Recently, the “anti-diabetic potential” of Honeybush tea on laboratory-induced obese, insulin- resistant rats was the subject of a study by South African and Danish scientists. Rats were administered a  strong infusion of honeybush, medication, or a placebo.  The researchers found that honeybush tea was as effective as medication in reducing glucose levels.  In another study, South African researchers  found that when the herb was made into a tea, the polyphenols in the leaves reduced fat formation in the lab. In other words, it could help fight fat.

Finally, Honeybush  contains pinotol, a natural sweetener that has none of the potentially dangerous effects of aspartane. “I have been steering my patients away from “food like substances” (ie industrial food) including beverage concoctions, and towards real food and real drinks for some time,” writes Dr. Frayne. “Among available Ready To Drink beverages for my many diabetic, pre-diabetic and obese patients, Honeybush is the best option, in my opinion, to augment their return to more natural eating. I now have a few Diabetic patients who are taking it regularly and I am monitoring them with great interest “

So how did Dr. Frayne turn his passion into a business that encompasses three countries and two continents? The honor here belongs to cousin David Mills, a marathon runner, Oxford graduate, commodities trader, and entrepreneur.  After Mills discovered the plant on a marathon run through throughout the beautiful South African mountains, he  subsequently bought a 2400 acre farm that became the Heights Tea Estate, and the beginning of the Honeybush saga.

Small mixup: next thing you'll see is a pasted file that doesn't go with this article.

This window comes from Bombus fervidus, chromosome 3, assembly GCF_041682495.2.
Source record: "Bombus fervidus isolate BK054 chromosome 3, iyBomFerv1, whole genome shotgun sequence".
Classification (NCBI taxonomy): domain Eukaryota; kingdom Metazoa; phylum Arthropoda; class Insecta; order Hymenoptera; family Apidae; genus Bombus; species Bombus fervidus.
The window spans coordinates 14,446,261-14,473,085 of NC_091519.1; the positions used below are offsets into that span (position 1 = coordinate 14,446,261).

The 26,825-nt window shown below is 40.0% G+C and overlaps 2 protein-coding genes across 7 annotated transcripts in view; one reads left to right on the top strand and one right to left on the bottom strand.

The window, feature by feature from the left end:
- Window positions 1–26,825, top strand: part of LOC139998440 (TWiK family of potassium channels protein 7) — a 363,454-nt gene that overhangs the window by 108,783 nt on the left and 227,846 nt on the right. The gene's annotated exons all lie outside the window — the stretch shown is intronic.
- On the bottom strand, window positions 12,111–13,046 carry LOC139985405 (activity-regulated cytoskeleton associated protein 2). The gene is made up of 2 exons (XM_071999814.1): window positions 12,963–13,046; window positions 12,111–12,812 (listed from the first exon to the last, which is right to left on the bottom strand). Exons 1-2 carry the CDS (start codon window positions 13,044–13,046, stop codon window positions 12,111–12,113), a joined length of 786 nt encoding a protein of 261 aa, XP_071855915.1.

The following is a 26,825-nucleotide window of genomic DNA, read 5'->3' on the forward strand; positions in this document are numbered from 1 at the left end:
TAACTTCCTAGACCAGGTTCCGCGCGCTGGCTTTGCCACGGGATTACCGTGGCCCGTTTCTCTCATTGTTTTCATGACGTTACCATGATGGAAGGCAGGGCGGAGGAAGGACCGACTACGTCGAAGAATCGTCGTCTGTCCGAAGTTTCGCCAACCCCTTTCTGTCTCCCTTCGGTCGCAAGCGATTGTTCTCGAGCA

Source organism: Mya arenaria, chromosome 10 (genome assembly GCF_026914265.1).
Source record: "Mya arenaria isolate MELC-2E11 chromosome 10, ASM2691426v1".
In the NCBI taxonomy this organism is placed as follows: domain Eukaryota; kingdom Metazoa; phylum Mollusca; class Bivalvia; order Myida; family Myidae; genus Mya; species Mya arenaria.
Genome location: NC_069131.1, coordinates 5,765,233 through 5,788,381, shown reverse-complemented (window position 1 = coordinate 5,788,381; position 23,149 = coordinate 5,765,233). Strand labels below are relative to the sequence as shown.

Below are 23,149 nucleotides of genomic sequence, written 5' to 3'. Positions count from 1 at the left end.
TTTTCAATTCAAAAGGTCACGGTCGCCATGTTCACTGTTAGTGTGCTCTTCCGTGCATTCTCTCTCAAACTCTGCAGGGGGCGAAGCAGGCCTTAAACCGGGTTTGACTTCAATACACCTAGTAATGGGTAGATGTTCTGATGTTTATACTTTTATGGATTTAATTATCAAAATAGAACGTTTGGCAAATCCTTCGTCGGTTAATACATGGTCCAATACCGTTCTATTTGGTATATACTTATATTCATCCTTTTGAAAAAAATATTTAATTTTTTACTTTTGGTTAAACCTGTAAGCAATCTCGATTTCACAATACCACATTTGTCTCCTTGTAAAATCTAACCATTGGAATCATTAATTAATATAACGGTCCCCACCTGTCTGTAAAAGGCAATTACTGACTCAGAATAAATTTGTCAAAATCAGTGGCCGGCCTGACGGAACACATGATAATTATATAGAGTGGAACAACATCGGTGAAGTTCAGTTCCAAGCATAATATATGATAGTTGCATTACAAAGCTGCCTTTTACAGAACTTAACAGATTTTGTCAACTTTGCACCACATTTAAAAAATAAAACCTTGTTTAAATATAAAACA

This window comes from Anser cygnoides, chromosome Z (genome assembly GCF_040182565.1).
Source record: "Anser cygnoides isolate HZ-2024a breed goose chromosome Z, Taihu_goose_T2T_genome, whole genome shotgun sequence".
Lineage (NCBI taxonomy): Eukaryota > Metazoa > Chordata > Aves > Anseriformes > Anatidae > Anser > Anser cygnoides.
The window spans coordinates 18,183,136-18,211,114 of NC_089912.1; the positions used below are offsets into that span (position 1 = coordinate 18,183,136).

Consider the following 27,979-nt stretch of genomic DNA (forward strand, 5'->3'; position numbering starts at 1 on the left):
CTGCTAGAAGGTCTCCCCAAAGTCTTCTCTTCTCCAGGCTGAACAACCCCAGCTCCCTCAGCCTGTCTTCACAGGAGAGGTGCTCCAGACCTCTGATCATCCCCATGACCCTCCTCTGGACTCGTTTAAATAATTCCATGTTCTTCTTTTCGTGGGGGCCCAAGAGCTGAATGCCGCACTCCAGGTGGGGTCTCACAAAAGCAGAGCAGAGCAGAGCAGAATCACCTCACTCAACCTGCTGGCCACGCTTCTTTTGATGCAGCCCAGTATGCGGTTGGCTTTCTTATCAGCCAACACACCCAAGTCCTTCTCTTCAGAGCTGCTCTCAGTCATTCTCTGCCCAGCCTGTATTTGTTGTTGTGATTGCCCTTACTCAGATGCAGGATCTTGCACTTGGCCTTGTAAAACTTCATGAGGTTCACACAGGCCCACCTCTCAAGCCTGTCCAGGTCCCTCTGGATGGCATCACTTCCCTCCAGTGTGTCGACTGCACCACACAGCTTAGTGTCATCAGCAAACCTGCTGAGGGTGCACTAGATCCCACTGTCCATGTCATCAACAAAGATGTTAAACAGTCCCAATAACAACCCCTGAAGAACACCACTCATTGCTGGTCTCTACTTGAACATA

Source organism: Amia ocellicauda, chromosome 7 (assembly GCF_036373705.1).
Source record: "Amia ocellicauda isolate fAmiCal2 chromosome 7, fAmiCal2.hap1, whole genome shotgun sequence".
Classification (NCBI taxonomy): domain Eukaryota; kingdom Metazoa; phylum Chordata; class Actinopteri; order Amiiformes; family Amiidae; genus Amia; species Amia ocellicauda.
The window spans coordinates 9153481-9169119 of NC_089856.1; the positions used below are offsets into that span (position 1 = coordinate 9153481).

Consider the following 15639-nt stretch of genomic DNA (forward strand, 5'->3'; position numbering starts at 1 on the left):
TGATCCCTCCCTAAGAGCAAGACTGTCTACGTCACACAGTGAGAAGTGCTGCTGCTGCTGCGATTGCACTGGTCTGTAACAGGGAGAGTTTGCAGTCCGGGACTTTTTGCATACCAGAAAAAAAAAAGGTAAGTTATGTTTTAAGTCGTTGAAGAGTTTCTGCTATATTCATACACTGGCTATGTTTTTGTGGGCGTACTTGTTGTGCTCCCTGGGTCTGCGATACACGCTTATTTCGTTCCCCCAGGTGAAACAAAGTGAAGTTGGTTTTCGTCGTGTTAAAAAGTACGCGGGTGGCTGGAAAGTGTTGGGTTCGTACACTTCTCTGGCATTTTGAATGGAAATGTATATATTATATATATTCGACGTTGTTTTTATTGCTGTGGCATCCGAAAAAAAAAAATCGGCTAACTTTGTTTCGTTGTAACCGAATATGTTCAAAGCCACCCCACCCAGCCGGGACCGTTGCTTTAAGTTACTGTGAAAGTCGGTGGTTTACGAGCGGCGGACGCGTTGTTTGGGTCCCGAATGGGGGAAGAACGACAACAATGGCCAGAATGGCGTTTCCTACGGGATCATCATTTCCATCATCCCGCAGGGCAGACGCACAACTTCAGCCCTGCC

The Heights Tea Estate was established in 2005 after co-founder David Mills went on a marathon run and saw the potential and beauty of the endeavor.

Today, the farm is one of the biggest commercial cultivators of Honeybush. It is also a socially responsible endeavor. Both Frayne and Mills pride themselves on hiring locally, giving benefits to all shareholders, and paying twice the minimum wage. The company is also involved in  wilderness conservation.

While Frayne is based in Canada and Mills in South Africa,  the iced tea version is brewed, tasted, and bottled at the Tao of Tea in Portland, Oregon.  The packaging of the tea is so fetching that it was honored by the North American Tea Championship at the World Tea Expo in Las Vegas this past June.

But it is the health properties – and the taste – that remains the cornerstone. Nor has the scientific community been asleep to the tea’s potential: “You should be aware that there is enormous interest among the scientific community in South Africa,” wrote Dr. Frayne. “In fact, my (co-founder), David, is in regular contact with Professor Quintin Johnson, a Harvard educated Biochemist, and founder of the Herbal Sciences Institute. Professor Johnson is involved in many of the Medical Research Council and Agricultural Research Council efforts into unlocking the secrets of ancient African herbs. Honeybush is at the top of this list.”

You read it here first, folks.

 

 

 

 

Leave a Reply

Your email address will not be published. Required fields are marked *

You may use these HTML tags and attributes: <a href="" title=""> <abbr title=""> <acronym title=""> <b> <blockquote cite=""> <cite> <code> <del datetime=""> <em> <i> <q cite=""> <strike> <strong>